The expo/bib pickup spans multiple days at the Javits center. I thought Friday might be a little calmer than Saturday (and it was Bank of America free museums weekend, which I wanted to prioritize). We got in early enough that I could attend the logistics presentation at 1:30, the strategy session at 2, and still have oodles of time to browse all the booths. It was truly overwhelming—a sea of people and a million things to look at.
They very sensibly have a separate area to try on the shirts before you pick up your packet so you can get exactly the right size. I ended up with the women’s small and it’s one of the nicest race shirts I’ve ever gotten! I was late for the logistics presentation because I had so much trouble finding the expo itself and within it the “Running Lab.” You had to make your way through the giant New Balance store, full of everything from the really nice but expensive official gear to useless accessories, and not straight through either—the exit was kind of hidden—then past three lines for photo ops with a giant New Balance logo, a Lady Liberty, and “NYC,” into the maelstrom of the expo.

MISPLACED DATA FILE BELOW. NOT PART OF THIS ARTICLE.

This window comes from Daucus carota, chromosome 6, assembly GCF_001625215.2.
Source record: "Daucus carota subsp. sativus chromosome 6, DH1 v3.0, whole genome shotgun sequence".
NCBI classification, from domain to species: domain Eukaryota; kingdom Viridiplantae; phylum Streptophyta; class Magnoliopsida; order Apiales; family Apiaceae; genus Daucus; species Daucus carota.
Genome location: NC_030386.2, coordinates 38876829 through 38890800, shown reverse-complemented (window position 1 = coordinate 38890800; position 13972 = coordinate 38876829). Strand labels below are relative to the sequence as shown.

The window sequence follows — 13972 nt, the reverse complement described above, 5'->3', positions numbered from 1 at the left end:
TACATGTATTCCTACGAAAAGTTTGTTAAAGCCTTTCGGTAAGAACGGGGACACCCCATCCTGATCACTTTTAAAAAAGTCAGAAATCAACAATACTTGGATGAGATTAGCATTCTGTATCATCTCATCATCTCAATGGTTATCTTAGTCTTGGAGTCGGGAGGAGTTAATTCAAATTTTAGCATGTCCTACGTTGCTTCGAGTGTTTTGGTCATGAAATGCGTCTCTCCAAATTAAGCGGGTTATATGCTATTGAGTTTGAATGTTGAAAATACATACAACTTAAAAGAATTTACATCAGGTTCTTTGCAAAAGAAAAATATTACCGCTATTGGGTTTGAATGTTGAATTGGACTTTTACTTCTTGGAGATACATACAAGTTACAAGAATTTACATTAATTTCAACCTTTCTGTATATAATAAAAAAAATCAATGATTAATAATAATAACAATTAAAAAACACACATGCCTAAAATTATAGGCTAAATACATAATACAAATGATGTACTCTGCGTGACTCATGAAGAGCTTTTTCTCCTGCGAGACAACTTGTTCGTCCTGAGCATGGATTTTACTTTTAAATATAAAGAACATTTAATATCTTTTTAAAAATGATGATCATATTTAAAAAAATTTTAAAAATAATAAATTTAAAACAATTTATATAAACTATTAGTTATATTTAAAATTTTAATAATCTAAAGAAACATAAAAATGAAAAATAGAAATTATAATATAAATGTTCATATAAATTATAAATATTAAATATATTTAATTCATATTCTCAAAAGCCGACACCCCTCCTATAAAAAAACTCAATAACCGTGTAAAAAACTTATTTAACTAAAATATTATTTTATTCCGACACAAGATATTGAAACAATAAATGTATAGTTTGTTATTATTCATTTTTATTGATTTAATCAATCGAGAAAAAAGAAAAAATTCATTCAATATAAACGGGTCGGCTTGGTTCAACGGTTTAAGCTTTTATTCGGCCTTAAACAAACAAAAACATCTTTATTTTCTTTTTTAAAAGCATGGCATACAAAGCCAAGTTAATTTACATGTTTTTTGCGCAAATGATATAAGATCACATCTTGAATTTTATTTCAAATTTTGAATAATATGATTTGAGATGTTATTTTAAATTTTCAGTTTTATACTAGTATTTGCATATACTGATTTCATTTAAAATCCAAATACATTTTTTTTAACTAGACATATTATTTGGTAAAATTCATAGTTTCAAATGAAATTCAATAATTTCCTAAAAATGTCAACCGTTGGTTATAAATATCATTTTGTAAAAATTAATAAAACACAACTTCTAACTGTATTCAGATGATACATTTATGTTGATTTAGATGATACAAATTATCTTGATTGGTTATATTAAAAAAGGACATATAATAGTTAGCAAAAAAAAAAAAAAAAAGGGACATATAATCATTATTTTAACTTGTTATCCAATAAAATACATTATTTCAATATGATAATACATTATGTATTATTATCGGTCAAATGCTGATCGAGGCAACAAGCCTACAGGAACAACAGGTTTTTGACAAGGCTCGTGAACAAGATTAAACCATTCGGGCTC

The “lab” was a corner area with seating and a stage, surrounded by walls covered with blow-ups of the course map, sped-up video of driving through parts of the course (taken from the lead vehicles, I think), hints and tips, etc. Both the logistics and race strategy sessions mostly covered things I already knew from my obsessive reading and research, but there’s something both reassuring and exciting about hearing it from a live person with a giant screen. The strategy sessions (I attended the whole 2pm one and saw part of the 5pm) were led by a pair of coaches breaking down the course sections by borough. Some helpful tips were where it’s tempting to go out too fast (the start, obviously, but also the first section in Brooklyn and the first in Manhattan because they are both full of crowd support, flat, and straight) and where you can think you’re further ahead than you are (mistaking Marcus Garvey Park for Central Park, forgetting that once you do hit Central Park you still have more than 3 miles to go and some of it is uphill). Coach Roberto, one of the 2pm pair, made the great analogy that the last section of the marathon is like a “bad high school reunion,” because you start seeing lots of the same people you started with but they look terrible. The logistics session emphasized getting to the ferry at least 30-45 minutes early (great advice) and pumped me up for the therapy dogs in the start village (which I totally missed, alas). I stopped to pick up a pace wristband and asked one of the pace runners whether I should go aspirational or realistic; I ultimately took both a 5:00 and 5:15.